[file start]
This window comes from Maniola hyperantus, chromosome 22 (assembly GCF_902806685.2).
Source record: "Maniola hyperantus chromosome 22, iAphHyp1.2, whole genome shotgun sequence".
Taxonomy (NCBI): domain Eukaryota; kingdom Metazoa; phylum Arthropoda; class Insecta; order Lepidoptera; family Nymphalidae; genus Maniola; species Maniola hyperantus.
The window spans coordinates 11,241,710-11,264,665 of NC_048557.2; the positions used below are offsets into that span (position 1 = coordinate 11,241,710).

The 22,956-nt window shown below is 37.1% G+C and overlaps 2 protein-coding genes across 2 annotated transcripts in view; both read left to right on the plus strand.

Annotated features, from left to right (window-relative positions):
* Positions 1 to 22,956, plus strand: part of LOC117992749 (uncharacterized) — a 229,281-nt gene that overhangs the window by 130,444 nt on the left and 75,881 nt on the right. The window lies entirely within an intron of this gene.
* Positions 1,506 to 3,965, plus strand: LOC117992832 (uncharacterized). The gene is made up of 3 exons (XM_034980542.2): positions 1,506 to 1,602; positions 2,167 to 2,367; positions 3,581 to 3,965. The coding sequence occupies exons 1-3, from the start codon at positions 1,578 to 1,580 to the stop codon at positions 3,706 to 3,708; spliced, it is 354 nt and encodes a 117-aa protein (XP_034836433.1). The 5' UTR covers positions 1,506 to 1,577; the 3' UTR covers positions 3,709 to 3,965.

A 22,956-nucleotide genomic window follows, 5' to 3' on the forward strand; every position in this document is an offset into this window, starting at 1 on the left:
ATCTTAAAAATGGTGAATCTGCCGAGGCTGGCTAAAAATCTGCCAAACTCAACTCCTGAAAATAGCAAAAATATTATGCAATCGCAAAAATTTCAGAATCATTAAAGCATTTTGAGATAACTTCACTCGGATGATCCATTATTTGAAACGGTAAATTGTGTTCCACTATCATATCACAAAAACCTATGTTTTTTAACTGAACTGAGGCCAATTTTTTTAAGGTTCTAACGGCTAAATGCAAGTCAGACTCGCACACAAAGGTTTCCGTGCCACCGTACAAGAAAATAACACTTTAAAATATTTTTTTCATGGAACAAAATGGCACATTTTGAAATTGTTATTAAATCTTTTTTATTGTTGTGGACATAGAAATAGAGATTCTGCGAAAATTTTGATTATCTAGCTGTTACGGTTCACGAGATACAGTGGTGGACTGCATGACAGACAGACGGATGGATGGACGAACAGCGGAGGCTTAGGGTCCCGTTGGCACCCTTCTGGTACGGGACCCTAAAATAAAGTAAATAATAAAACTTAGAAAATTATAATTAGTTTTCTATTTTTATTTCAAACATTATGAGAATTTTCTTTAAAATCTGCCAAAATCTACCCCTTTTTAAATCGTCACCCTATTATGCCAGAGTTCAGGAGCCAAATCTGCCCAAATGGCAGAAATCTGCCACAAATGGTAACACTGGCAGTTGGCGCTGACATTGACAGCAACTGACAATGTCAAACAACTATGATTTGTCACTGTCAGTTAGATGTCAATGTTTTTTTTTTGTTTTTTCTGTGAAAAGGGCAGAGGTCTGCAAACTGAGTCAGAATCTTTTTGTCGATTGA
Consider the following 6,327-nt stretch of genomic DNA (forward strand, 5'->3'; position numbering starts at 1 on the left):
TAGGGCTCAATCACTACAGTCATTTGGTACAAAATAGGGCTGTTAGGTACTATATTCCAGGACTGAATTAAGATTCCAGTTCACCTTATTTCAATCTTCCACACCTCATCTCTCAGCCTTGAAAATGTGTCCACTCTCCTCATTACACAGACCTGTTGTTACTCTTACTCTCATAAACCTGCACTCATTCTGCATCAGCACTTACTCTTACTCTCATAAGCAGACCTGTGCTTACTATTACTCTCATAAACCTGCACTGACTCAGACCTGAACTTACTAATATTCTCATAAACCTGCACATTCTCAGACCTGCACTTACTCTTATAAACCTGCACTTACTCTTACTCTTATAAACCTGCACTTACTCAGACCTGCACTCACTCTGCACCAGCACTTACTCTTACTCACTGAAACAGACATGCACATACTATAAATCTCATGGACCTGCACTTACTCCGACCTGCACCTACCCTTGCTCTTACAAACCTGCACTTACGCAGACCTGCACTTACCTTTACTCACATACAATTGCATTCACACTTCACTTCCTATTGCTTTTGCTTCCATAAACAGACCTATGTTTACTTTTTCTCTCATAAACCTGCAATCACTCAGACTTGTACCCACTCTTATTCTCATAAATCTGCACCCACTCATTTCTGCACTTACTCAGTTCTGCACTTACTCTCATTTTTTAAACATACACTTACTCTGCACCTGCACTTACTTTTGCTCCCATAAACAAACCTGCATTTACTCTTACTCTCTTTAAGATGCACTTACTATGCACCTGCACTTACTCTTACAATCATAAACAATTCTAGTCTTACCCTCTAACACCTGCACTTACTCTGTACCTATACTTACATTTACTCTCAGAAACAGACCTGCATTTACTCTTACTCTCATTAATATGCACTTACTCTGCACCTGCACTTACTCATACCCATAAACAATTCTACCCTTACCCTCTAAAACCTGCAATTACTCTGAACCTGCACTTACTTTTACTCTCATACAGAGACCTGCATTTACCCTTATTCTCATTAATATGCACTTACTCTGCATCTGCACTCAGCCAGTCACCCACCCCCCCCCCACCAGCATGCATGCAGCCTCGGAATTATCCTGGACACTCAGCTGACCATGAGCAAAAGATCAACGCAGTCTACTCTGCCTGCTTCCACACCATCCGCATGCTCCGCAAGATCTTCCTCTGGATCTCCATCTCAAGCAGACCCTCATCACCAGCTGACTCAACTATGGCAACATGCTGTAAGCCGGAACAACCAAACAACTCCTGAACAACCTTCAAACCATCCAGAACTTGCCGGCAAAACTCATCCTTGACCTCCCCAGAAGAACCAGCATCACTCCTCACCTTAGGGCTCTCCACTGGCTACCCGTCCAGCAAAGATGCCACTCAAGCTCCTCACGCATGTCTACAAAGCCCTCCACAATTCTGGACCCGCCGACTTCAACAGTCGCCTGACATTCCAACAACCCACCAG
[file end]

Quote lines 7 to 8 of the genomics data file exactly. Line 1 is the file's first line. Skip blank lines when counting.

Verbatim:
* Positions 1 to 22,956, plus strand: part of LOC117992749 (uncharacterized) — a 229,281-nt gene that overhangs the window by 130,444 nt on the left and 75,881 nt on the right. The window lies entirely within an intron of this gene.
* Positions 1,506 to 3,965, plus strand: LOC117992832 (uncharacterized). The gene is made up of 3 exons (XM_034980542.2): positions 1,506 to 1,602; positions 2,167 to 2,367; positions 3,581 to 3,965. The coding sequence occupies exons 1-3, from the start codon at positions 1,578 to 1,580 to the stop codon at positions 3,706 to 3,708; spliced, it is 354 nt and encodes a 117-aa protein (XP_034836433.1). The 5' UTR covers positions 1,506 to 1,577; the 3' UTR covers positions 3,709 to 3,965.